Wednesday, November 30, 2011
Tuesday, November 29, 2011
|Still like The Blue Lagoon in Port Antonio, Jamaica|
Saturday, November 26, 2011
Tuesday, November 22, 2011
Saturday, November 19, 2011
Nurse: Are you an organ donor?
Nurse: Are you an organ donor?
Me: Um, well, I’m using my organs right now.
Nurse (Laughs): I mean in the event that something happens…
Me: Sure. But try not to kill me. It would be really inconvenient if I died right now.
I had major surgery this year. It was the scariest experience of my life. The surgical procedure was super-risky and major blood loss was highly probable. So was death. The surgeon, a fellow Jamaican-American, advised me to eat obscene amounts of callaloo as it was critical that my blood was iron-rich for the procedure. Callaloo is like a spinach-meets-collard greens vegetable. It’s a classic Jamaican dish that is usually served with boiled yellow and white yams, dasheen, fried dumplings, and ackee and salt fish. My father makes exquisite callaloo and when he heard what the doctor said, he planted callaloo gardens all around his house. In the weeks that preceded the surgery, he pulled, stripped and chopped his fears into edible pieces, seasoning the callaloo with yellow onions, scallion, salt and pepper. He served the callaloo with Jasmine rice that was perfumed with dried shrimp. He offered this dish to his only daughter with all his heart. The day before my procedure was super-intense. What if the doctor accidentally leaves a blunt inside of me? (My brother, a physician, says that many doctors smoke a little ganja). What if I lose my sense of smell and can’t recall the dreamy aromas in that 1997 Bertani Amarone? What if I lose the ability to weave words? I lied on my parents’ couch, the sun frozen between my legs as I chatted with God. I asked him to choose the nurses, the anesthesiologist, even the table I would lay on as they carved into me. I asked him to choose the surgical utensils and to give the surgeons exactness and wisdom with every incision. That morning daddy and I prayed together. “You’re going to emerge from this like a tiger,” he said as he pulled callaloo from the earth.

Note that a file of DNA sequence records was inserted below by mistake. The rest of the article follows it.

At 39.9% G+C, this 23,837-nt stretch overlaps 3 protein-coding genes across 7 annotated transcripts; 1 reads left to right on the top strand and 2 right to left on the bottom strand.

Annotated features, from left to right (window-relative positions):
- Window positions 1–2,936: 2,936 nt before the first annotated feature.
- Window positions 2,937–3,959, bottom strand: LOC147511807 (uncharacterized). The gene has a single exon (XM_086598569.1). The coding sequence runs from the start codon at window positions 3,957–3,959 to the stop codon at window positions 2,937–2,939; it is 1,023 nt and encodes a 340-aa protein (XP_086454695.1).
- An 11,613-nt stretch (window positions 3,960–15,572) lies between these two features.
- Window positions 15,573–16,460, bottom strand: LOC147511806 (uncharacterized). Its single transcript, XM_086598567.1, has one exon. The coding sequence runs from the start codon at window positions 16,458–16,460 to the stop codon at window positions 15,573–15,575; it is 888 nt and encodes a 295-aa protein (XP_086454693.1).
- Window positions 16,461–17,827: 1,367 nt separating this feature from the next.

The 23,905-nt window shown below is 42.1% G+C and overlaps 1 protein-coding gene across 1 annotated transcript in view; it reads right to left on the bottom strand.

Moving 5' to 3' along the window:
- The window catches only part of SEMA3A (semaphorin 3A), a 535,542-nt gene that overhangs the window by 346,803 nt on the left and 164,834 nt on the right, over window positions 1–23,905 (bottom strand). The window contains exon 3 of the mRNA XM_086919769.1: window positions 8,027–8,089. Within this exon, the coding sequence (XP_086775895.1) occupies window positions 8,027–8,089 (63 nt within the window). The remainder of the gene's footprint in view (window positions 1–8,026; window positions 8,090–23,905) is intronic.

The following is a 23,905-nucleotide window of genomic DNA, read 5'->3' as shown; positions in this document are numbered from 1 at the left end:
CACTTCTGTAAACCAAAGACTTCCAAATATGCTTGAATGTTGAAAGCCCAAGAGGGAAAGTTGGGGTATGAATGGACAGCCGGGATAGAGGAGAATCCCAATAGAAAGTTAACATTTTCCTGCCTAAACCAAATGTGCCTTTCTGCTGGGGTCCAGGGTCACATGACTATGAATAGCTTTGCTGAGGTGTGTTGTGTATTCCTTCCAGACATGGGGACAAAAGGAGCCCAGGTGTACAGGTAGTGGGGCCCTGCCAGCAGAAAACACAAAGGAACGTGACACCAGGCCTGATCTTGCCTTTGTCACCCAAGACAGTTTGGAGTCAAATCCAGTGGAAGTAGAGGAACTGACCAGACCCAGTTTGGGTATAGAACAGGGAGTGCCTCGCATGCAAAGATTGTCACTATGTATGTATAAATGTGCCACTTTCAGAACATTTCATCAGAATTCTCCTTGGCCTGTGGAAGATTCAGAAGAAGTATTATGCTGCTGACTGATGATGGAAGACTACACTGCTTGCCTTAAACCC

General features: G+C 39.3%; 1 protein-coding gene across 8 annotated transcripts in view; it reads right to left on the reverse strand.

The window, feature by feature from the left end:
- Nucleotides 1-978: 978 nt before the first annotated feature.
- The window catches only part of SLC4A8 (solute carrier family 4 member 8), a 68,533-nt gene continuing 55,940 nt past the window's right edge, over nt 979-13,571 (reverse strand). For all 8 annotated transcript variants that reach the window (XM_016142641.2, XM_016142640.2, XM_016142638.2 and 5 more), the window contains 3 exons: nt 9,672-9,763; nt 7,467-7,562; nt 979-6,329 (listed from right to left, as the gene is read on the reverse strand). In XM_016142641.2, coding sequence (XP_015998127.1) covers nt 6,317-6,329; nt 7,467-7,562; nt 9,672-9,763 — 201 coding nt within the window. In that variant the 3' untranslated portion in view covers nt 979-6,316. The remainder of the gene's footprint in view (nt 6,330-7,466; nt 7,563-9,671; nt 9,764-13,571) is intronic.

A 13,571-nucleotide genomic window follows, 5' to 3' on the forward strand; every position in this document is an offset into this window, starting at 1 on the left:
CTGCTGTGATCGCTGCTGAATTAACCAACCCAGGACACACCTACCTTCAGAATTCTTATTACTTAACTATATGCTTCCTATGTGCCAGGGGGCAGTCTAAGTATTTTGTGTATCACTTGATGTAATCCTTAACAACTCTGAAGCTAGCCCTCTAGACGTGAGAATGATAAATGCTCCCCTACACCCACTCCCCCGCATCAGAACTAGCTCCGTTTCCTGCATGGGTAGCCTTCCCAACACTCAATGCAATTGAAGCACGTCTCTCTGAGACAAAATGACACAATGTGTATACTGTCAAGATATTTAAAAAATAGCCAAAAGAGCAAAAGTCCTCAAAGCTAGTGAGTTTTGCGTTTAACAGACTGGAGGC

Tuesday, November 15, 2011
Wine Squatters Choice—Click here: http://www.miami.com/november-wine-month-article
Saturday, November 12, 2011
So the overweight lover, Heavy D, has crossed over. Damn. I used to jam to Heavy D & the Boyz. Back in the days I was part of a dance troupe called the “Sensational Supersonic Six” (I know. What were my friends thinking in letting me get away with giving us such a name?) That’s when those MC Hammer Let’s-Get-It-Started pants were in and we thought we looked so fresh. Last night, a friend (an old school sommelier) and I discussed Heavy’s possible cause of death while munching on Michy’s Bread Pudding. Heavy was a big dude, so my first thought was heart disease. I know two young men who died of heart disease. One was 19 (I used to be his babysitter), and the other one was 32. Eating healthy and living in the moment can be arch enemies. Should I have passed up this warm, luxurious, custardy, chocolate-chunked slab of decadence for an apple? And did I mention the 2009 Domaine La Tour Vielle Banyuls Rimage? My friend recommended this dessert wine, and it was, hands down, one of the grandest food and wine pairings I’ve had all year. This wine has aromas and flavors of prunes, raisins, molasses, and sweet tobacco (He threw in the “sweet tobacco” description. I have no idea what it smells like lol). When paired up with the bread pudding, it was like the perfect wedding happening in your mouth—the perfect arrangement of music and colors and no unwelcomed guests. It was a sweet mystery that didn’t need to be solved, just enjoyed. I tried to pour a little into the ground, so Heavy could enjoy a sip. He isn’t buried yet, but I know his spirit is fluttering around. The sommelier protested (He was buying).
Michy’s, 6927 Biscayne Blvd., Miami, 305-759-2001.
Tuesday, November 8, 2011
I will always love Paul. Ours was a love affair defined by bacon, pancakes and the moistest, most decadent chocolate brownie in town. I met him a few years ago at an outdoor yoga class. It turned out he read the food and wine column I used to write for The Miami Herald called “The Promiscuous Palate.” But Paul just didn’t offer you’re-such-a-great-writer feedback. If he didn’t get something I wrote, he let me know. I loved that about him. And he was a great writer. His emails would make even the most tawdry novelist, blush. He was a horny, old, gay man and he didn’t give a damn who knew it. But underneath the peace sign tattoos wreathed with age spots lied a lonely spirit. He wanted what we all want—to smell the fresh funk of day-old love making in his sheets, the sweet perfume of morning armpit welcoming the first morning stretch, burnt pumpernickel toast, and the security of love that is found and kept even when it leaves for the afternoon. His love never returned. Didn’t even leave a note. And I could see it hurt him, and while I never pitied my accomplished painter-mat buddy, it was hard to love him. Our relationship took a shift when he found out I was Christian. He didn’t approve, and he let me know that. It was either him or Jesus. Funny—Jesus never asked me to make that choice. I now enjoy my La Provence brownie by myself. The texture is like sticking your fingers into a velvety, black beach. It’s chocolate perfection. I miss you, Paul.
La Provence French Bakery & Café, 2200 Biscayne Blvd., 305-576-8002.
Saturday, November 5, 2011
Tuesday, November 1, 2011
|Half veggie and half Portabello mushroom and goat cheese|
Andiamo Bricken Oven Pizza, 5600 Biscayne Blvd., 305-762-5751.